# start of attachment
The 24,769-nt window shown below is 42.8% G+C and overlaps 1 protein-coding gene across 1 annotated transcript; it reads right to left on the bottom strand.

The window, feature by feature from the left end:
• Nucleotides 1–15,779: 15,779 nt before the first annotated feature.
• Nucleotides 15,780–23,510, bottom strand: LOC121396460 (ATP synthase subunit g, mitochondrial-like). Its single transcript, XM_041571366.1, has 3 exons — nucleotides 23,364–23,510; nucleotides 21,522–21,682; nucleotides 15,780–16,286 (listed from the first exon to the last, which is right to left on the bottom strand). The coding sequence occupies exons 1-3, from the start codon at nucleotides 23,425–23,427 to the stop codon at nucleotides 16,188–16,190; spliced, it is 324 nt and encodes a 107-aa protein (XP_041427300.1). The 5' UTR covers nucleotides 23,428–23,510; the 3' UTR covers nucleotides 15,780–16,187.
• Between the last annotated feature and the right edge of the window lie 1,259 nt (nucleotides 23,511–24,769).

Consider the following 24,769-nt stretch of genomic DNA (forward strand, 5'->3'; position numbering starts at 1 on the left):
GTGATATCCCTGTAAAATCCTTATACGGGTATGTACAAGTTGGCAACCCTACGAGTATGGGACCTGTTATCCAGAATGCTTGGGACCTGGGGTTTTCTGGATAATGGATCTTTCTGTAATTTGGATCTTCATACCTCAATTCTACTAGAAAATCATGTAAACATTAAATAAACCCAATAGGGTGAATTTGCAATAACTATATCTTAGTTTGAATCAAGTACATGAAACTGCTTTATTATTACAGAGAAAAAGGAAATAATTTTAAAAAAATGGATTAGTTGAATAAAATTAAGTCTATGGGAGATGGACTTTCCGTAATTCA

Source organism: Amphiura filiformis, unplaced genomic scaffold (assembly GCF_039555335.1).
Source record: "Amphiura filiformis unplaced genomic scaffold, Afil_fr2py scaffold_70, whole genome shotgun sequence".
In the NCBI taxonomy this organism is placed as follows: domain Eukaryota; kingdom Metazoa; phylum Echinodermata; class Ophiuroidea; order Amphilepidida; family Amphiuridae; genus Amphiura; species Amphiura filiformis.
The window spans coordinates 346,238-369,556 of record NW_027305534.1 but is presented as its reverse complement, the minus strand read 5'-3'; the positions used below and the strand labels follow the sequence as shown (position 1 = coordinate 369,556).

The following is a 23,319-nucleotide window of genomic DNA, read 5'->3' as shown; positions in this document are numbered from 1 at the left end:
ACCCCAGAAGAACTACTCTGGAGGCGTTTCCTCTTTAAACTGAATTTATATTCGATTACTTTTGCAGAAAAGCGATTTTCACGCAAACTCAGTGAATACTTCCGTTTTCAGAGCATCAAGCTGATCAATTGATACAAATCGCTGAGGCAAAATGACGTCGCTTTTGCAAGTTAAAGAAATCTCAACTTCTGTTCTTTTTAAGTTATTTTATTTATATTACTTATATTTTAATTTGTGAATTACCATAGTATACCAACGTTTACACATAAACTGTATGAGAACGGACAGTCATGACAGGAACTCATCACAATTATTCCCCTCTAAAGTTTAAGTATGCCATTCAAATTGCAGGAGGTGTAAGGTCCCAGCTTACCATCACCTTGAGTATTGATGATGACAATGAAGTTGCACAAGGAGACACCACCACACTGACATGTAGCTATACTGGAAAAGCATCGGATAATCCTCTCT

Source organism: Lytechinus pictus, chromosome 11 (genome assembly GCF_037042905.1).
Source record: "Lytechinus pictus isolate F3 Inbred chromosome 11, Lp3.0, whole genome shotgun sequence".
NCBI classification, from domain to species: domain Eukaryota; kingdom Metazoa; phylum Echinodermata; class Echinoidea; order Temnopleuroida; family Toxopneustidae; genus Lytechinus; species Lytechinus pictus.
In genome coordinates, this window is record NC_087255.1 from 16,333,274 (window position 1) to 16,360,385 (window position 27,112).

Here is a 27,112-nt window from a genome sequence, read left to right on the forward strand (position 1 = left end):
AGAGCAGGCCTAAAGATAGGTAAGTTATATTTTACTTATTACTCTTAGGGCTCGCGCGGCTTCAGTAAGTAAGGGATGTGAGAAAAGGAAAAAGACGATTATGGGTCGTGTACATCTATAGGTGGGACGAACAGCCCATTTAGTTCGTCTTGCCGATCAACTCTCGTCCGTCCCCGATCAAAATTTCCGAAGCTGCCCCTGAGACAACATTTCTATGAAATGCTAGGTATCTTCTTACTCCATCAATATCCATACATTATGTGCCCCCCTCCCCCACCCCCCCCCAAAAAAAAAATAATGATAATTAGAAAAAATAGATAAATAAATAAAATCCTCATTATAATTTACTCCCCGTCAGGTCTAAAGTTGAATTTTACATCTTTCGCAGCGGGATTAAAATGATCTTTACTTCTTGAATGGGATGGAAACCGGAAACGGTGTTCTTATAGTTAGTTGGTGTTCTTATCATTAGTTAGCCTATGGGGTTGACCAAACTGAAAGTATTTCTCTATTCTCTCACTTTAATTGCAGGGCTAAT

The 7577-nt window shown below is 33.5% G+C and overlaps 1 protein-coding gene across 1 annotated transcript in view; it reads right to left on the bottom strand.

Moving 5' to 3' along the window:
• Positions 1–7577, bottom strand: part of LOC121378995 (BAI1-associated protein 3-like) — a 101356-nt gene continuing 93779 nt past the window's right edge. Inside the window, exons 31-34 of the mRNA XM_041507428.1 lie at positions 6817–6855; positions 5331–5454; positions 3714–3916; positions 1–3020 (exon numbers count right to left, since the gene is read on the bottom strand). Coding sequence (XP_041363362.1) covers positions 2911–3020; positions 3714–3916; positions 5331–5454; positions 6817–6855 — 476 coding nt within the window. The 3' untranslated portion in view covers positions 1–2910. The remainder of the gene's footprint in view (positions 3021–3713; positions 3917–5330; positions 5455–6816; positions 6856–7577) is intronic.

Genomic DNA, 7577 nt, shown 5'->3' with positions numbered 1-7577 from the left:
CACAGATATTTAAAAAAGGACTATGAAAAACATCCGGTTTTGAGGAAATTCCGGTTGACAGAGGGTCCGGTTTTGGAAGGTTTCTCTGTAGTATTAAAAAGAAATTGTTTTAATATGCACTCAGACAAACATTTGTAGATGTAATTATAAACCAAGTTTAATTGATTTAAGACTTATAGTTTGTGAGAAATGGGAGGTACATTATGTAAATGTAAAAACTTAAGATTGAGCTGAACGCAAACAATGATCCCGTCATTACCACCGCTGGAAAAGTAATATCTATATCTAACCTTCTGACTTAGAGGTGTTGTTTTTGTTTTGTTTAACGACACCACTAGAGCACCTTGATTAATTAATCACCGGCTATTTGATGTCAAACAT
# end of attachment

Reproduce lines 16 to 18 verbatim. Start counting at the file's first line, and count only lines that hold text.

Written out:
NCBI classification, from domain to species: domain Eukaryota; kingdom Metazoa; phylum Echinodermata; class Echinoidea; order Temnopleuroida; family Toxopneustidae; genus Lytechinus; species Lytechinus pictus.
In genome coordinates, this window is record NC_087255.1 from 16,333,274 (window position 1) to 16,360,385 (window position 27,112).

Here is a 27,112-nt window from a genome sequence, read left to right on the forward strand (position 1 = left end):